So I was scrolling through my Facebook newsfeed today and came across this picture:
Don’t you love things like that? So nice and encouraging! In a two-sentence quip, they have told you that you’re fine just the way you are and made you feel better regardless of someone else’s cruelty to you. They’ve made your day better!
Well, maybe. I don’t know, maybe I’m being nit-picky here, but it seems to me like they just gave the entire internet a blanket statement that may not actually apply to, well, everyone on the internet.
For one thing, sometimes people say the right thing, but in the wrong way. For instance, a COH is often still struggling against the chains they were raised with–the chains of guilt over throwing so much as a meat tray or yogurt cup in the trash. The chains of desperately wanting a clean, organized house but never having been taught how to manage things to make it happen. Conversely, a COH can trade the chains they were raised with for new, opposite (but still binding) chains. Chains of refusing to ever keep a single thing that doesn’t serve a 100% distinct and immediate purpose (even if they later discover that maybe they did need that after all). Chains of being so terrified of ever having a house “like their parents’ house” that they clean compulsively, stress out over the slightest thing being out of place, and generally become unbalanced in the opposite direction of their hoarding parent.
So in either circumstance (or a combo platter–paranoid of having a house like their parents’, clean obsessively, wear themselves out, end up not doing enough for several days, and so the cycle goes–yeah, that’d be me), there may be occasion for a friend to speak up in an attempt to help the COH understand this area in which they need growth. And the words the friend chooses may not be exactly what the COH needs–especially if the friend isn’t also a COH. Outside perspective can be good, but can also be frustrating because they don’t really know what you’re dealing with or the building blocks in your life that led to it. BUT that doesn’t mean that nothing the friend says matters. Don’t throw the wheat out with the chaff, as it were. Even if they got frustrated and accused you of things that weren’t even applicable, don’t assume that nothing they said applies.
Of course, there are also circumstances where a friend might say exactly the right things, but the COH feels defensive anyway. Particularly if your whole life has been about trying to pretend there’s nothing wrong with you or your family. It’s easy to feel defensive. It’s also easy to say, “Hey, I’m not going to let someone else’s bitterness change who I am!”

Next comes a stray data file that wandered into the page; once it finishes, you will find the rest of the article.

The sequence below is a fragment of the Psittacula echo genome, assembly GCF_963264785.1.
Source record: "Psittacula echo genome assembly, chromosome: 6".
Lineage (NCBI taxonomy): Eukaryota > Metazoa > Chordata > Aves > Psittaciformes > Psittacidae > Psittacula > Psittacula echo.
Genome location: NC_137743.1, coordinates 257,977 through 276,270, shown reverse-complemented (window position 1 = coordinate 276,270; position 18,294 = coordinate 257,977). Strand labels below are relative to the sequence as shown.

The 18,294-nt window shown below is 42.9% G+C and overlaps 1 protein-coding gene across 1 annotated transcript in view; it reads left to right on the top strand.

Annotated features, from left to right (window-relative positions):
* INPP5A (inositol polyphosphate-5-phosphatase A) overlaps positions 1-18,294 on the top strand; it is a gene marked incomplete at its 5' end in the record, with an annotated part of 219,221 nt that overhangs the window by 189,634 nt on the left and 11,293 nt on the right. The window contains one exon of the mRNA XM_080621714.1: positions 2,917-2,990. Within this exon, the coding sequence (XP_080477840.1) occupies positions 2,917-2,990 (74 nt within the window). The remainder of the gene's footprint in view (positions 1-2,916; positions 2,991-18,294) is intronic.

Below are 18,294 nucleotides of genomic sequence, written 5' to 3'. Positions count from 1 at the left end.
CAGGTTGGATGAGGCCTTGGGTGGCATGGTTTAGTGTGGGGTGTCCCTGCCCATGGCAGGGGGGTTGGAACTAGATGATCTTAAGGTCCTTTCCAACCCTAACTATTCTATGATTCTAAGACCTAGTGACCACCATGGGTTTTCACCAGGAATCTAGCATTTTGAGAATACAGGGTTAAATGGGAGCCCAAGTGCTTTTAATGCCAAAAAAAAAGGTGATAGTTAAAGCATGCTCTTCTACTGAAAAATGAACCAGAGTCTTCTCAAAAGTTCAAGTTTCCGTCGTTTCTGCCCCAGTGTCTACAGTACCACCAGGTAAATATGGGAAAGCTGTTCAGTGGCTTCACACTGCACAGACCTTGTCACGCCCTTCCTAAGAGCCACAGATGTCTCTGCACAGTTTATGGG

But here’s the thing: maybe who you are needs some changing.
Now, I’m not saying you should change who you are completely, or based on every single thing anyone ever says to you. The very core of your being, the essence of who you are, is something I believe can be disguised but ultimately does not change. But the sum of all the parts of your life, the person who’s too defensive or who’s so guarded they refuse to let anything get to them, the person who takes things too seriously or who uses humor to dismiss serious subjects so they never have to face them, the person who’s ridiculously disorganized or who constantly stresses out about everything–everything–needing to be in its place; whichever person you have become, that is not the person you are at the core of your being.
Everyone is still a work in progress, everyone is still changing, everyone is still growing. And yes, it can feel very frustrating when you are already aware of these things and, in fact, actively working on them, and still people feel the need to make comments–even bitter comments–to you about your faults. But that still doesn’t mean that you should dismiss everything they said as the irrelevant comments of a bitter person.
Because when you refuse to consider it at all, when you refuse to acknowledge your need to change or that there’s still more work to do in areas where you’re trying to change, then that is no longer their bitterness trying to change you.
It’s your own bitterness stunting your growth, keeping you stagnant.